"Yeah potential high. That's me."
"Is your name seriously Potential High?" The voice came from further up the beach.
"Hello?" Wyatt froze or tried because he couldn't stop shivering. This beach was somewhere north of the subtropical climate he'd grown up with and loved.
"Yeah hello." The voice's owner snorted. "That and five bucks will get you a coffee. Well no it won't. For once there's no Dunkin' Donuts."
Wyatt turned around to see what kind of punk kid would talk to him this way. He found a girl about his age smirking at him. Her hair was long and jet black, and her skin a shade of brown lighter than his own.
"My name's not Potential High," Wyatt said. "It's Wyatt. And what's with the attitude?"
"You mean to tell me you don't have an attitude after waking up in the goddamn ocean?" She rubbed her upper arms. "This sucks."
"I don't have time to toss attitude. I have to figure out where I am so I can get home. My whole family's got to be freaking out."
"Yeah okay." She sighed "I guess you'll probably want my help. I'm Alisha."
"So do you know where we are?" Wyatt bounced from one foot to the other but stopped when he realized Alisha might think he had to take a leak.
"Only that we ain't in Kansas anymore, Dorothy. Or Wyatt. Look." Alisha pointed up at the sky where Wyatt saw two moons hanging there. "Yeah, it's exactly like the joke about the Desi chick and the Black kid who walk into an alien cantina. Except it's not."
"Okay so," Wyatt dug one toe into the sand. "Do you think that droid or whatever was from another planet? Did we get abducted by robot aliens?"
"Possibly." Alisha's mouth twisted like she was taking a math test. "And yeah, it was some kind of reject Battlestar Galactica toaster that snagged me too."
Wyatt was about to ask Alisha if a racist psycho killer had been about to kill her when the robot showed up too, but both kids turned around. The scream came from down the beach.
Wyatt took off running, his legs used to that kind of pace on wet sand. Alisha struggled to keep up as though she wasn't. Or maybe she had more caution than Wyatt when she heard obvious trouble.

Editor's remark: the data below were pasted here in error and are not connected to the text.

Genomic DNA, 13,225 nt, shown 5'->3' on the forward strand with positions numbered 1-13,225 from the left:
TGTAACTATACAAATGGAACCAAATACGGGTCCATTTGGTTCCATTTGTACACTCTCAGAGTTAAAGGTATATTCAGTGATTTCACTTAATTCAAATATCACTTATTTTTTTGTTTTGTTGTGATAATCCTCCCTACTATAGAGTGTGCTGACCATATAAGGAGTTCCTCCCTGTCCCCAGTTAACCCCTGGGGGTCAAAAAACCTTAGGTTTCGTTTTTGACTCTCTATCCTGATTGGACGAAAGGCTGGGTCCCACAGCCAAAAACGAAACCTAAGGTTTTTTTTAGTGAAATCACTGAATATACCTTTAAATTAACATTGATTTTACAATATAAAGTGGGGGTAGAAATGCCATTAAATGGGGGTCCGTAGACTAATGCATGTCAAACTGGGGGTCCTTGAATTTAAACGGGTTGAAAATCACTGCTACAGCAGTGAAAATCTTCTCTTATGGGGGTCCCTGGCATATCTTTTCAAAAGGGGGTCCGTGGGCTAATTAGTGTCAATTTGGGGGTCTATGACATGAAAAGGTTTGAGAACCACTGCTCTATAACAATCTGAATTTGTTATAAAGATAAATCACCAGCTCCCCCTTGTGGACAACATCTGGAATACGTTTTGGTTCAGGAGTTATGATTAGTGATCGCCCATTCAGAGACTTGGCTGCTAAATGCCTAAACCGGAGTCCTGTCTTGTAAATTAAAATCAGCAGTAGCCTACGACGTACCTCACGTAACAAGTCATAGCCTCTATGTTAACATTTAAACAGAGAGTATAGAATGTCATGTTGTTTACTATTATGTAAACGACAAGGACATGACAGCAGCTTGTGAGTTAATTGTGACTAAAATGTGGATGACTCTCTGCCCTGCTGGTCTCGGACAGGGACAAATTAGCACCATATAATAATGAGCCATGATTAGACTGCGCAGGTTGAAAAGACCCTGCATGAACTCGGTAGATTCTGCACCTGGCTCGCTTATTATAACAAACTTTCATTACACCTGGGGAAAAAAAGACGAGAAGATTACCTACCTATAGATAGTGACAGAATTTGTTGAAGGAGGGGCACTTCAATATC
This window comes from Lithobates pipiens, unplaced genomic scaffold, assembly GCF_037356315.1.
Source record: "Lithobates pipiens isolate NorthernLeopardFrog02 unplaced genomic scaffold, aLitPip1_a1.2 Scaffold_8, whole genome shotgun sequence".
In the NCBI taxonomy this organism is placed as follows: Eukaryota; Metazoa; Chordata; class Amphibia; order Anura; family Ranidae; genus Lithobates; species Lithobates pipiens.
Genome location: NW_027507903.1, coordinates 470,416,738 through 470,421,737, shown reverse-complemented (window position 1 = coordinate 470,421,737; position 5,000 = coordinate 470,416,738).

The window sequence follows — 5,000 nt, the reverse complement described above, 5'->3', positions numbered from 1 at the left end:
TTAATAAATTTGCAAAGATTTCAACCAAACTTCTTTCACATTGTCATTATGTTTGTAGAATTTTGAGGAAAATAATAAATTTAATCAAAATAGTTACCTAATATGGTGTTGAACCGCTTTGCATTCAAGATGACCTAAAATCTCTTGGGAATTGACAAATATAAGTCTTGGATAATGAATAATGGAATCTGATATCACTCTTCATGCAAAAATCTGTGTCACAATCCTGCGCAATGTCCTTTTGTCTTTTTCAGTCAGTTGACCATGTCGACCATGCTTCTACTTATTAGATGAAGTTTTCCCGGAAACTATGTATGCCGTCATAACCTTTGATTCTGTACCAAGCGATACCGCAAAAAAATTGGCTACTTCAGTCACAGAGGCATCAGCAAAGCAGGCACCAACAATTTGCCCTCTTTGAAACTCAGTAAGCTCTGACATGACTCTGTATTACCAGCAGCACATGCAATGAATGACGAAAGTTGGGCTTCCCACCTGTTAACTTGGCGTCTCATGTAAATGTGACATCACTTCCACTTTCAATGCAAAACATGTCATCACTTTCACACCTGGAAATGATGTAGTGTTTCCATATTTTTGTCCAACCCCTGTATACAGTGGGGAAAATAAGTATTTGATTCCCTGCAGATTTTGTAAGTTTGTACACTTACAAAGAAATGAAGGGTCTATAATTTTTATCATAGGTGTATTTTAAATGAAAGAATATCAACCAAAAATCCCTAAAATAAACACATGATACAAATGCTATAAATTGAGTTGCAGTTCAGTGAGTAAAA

Something struggled right where the water lapped at the sand, a brown and white bundle smaller than either Wyatt or Alisha but still kid sized. The scream came from that and was pitched high enough to shatter glass, like the opera singers Wyatt's kid sister idolized.
When he saw the dainty hand, its fingertips ragged and red with blood, he almost panicked.
"It's a girl in there! We've gotta save her." The panic managed to stop Wyatt from feeling the cold, at least.
He dug through his waterlogged pockets hoping to find something sharp, but the only thing he had in there was his Token stick from the Arcade. That's all he brought with him when he snuck out. If he was more like his big brother, he'd have a Swiss Army knife on him all the time. But he wasn't, so he didn't.
This beach didn't seem to have litter like the ones in Florida, no pop tops, broken beer bottles, or even gum wrappers littered the shore. Wyatt tried grabbing the web of ropes, pulling them off the girl, but all he did was drag her further out of the water. That wasn't a bad thing, but it left her still entangled in the net.
"I got this." Alisha stood over them holding a big spiral shell, which looked worn and washed by the ocean and sand, no sharp edges anywhere.
"How's that going to help?" Wyatt wondered if the Desi girl knew more about alien planet seashells than he did.
"Watch me." Alisha pressed her hands together and Wyatt heard a crackle like a bowl of Rice Krispies when you pour milk over it. One of the shell spirals snapped off, forming a point and edge. "Not a knife but it'll do."
Alisha went to work cutting the ropes, dropping the other half of the shell. Wyatt picked that other half up and joined in. Within minutes, the girl pushed free. She tucked herself up in a ball hiding in her long brown hair. The poor girl shook all over, which made sense since she only wore a nightgown and was drenched to the skin.
"You're welcome," said Alisha.
"Jesus Christ, Alisha. Attitude." Wyatt slapped a hand over his mouth even though his Lord and Savior might not be able to hear him on an alien planet or wherever, anyway.
The girl blinked up at him, her face hitching and twitching like people do when they stub toes and try not to cry about it. Wyatt had nothing to give to help her warm-up. He hadn't worn a jacket when he'd gone out, either. And Alisha was a jeans and T-shirt kind of gal, apparently.
"A fire would be nice, Wyatt."
"Yes it would, but I wasn't a Boy Scout or anything so." Wyatt shrugged.
"Something tells me we should learn some of these skills soon."
When Alisha said the word skills, a faint glow appeared in front of her face. White and yellow neon lines plus backwards letters made Wyatt think of a game interface. But that was crazy, wasn't it?
"Whoa!" Alisha held up her hand tapping at the glowing square button in front of her. She smiled. "This is really cool, you should repeat what I just said, open your own menu."
"You said that like we're at a restaurant or something." Wyatt rolled his eyes, then said, "skills."